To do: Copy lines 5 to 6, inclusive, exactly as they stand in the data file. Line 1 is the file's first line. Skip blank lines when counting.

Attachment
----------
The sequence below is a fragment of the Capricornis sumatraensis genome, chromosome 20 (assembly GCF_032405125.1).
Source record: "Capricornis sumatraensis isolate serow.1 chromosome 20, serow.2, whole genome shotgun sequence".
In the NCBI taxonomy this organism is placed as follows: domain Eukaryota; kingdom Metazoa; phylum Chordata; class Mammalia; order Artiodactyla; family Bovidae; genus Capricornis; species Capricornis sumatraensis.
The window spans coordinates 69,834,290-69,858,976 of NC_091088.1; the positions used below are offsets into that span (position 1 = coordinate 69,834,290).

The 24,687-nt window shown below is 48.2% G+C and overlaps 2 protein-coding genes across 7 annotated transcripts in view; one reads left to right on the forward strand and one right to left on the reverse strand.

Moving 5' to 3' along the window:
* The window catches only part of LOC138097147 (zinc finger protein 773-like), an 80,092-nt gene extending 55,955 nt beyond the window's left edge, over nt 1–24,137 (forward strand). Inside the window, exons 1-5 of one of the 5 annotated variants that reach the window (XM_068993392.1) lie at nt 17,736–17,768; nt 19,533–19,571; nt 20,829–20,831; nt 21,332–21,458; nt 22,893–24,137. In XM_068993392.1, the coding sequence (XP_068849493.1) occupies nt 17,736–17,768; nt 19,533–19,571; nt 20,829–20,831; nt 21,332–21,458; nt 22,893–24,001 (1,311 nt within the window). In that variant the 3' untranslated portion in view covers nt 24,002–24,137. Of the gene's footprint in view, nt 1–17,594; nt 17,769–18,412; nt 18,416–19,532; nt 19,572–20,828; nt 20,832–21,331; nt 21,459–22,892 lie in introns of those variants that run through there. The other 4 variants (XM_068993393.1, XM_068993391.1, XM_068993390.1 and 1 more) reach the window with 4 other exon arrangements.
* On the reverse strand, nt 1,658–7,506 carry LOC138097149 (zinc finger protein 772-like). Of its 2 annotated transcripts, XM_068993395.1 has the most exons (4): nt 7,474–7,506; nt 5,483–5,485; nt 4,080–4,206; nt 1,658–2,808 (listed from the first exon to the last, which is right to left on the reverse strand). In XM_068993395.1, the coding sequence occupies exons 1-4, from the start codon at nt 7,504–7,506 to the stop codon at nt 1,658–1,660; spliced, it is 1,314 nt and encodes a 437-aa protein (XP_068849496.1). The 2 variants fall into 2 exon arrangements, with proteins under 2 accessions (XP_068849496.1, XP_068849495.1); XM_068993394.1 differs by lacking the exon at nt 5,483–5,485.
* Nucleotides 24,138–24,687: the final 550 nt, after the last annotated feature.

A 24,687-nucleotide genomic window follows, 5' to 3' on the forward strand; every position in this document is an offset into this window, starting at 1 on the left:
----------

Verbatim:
The 24,687-nt window shown below is 48.2% G+C and overlaps 2 protein-coding genes across 7 annotated transcripts in view; one reads left to right on the forward strand and one right to left on the reverse strand.

Moving 5' to 3' along the window: